Tuesday, November 11, 2014

Running in the Dark

I often find myself running in the dark. Sometimes it is before sunrise, but more often than not, it is after sunset. There are a lot of extra things that I have to consider when running in the dark. There are a lot of safety issues to be aware of when running super early or late.

1. Being visible. In my regular life, I usually try to fade into the background and disappear. But when I'm running, especially when I'm running in the dark, I try to make myself as visible as possible. I'm talking about bright colors, tons of reflective detailing, lights, etc. The more visible I am, the safer I am. It is getting easier to find good reflective gear, as almost every brand now seems to offer reflective detailing on their running clothes. There are also plenty of vests, belts, arm bands, etc. that offer lights or reflective accents to help keep you visible.

I've been wearing a top from ASICS Lite Show line. It offers 360 degree reflective detailing. L
ike most of my gear, I found it on the sales rack at one of my local running stores. (Image Source)
2. Seeing where you're going. The routes I run at night are very different than the ones I run during daylight hours. At night, I try to stick to better lit paths or streets. This helps with cars being able to see me, but it also helps with me being able to see where I'm going. I'm clumsy under the best of circumstances, so I try to make my path as safe as possible, and that means being able to see what is coming next, whether it is a pot hole, a tree root, or another person. If I really want to run along a poorly lit street, then I'll break out the head lamp to help light my way. The headlamp lets me see where I'm going and also helps me be more visible to traffic and other pedestrians.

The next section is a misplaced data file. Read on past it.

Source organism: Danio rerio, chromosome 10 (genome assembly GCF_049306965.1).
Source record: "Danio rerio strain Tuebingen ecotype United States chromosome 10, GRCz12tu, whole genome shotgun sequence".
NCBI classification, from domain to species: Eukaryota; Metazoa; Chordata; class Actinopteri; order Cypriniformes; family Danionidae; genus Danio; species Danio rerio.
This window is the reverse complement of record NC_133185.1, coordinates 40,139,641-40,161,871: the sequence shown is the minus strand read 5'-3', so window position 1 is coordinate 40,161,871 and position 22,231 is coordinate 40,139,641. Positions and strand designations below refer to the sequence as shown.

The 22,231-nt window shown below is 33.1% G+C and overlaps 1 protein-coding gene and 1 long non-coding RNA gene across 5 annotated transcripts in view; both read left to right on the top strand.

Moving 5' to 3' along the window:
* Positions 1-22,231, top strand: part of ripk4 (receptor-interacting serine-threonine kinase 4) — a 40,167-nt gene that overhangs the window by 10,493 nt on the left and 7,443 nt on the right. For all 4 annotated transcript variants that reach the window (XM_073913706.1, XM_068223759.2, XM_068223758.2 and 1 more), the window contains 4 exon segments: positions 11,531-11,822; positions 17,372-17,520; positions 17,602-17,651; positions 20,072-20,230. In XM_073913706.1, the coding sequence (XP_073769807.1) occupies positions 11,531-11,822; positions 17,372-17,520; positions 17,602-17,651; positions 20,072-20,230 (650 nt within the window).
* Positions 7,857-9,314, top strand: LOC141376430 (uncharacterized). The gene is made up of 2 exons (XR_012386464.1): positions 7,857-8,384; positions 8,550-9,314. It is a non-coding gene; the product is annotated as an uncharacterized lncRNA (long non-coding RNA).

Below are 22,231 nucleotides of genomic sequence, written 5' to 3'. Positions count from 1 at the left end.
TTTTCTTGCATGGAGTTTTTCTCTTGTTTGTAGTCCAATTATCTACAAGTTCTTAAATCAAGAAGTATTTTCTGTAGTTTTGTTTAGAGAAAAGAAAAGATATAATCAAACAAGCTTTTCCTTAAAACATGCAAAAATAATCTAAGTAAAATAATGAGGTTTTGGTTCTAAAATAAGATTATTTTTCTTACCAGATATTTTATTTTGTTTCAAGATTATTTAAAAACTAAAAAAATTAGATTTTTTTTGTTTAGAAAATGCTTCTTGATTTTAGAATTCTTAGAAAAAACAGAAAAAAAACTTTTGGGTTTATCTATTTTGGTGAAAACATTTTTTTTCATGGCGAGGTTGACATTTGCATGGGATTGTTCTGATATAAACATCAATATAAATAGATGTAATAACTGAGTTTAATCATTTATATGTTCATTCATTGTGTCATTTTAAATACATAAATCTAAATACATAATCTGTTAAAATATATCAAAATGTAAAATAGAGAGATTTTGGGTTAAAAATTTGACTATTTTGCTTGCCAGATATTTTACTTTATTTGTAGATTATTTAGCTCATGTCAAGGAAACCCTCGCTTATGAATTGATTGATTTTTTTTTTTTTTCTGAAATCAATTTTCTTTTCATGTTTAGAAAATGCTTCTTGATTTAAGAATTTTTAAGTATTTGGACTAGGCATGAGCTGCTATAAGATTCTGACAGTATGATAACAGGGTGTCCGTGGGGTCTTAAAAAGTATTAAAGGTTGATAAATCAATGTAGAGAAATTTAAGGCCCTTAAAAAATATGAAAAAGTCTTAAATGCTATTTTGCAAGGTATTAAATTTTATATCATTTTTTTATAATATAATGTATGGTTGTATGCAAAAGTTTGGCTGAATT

I use the Sprinter Headlamp from Black Diamond. It isn't cheap, but I got mine on sale. (Image Source)
3. Personal safety. Let's be real, folks. I'm a woman who runs alone (I don't have any friends who run, which is why I need to find a good running group or club). I also live in a big city that isn't a stranger to crime. All that being said, I refuse to change my life or live in fear. I do, however, understand the world can be a dangerous place, so I take as many precautions as I can.
  • I am always aware of my surroundings when I run, and I trust my instincts. If I'm uncomfortable or don't feel safe for any reason, then I head back home.
  • I love running in parks and on running trails along the river or lakefront. I love the cute little side streets in my neighborhood. But late at night, I stick to the well lit and well populated main streets where I should be able to find assistance if I need it. 
  • I love listening to music when I run, but I'll usually leave the headphones at home when running in the dark. The less distractions, the better off I am.
  • In addition to my id, my phone, and just enough cash for a cab (only to be used for an emergency), I have been known to carry pepper spray with me when I head out for a late night run. Better safe than sorry.
  • I also always let someone know that I'm heading out for a run. It could be a simple text to my mother or to a friend letting them know where I'm going and either saying I'll check in with them when I'm done. If I'm heading out super early in the morning, then I'll let someone one the night before.
Chicago is beautiful at night.

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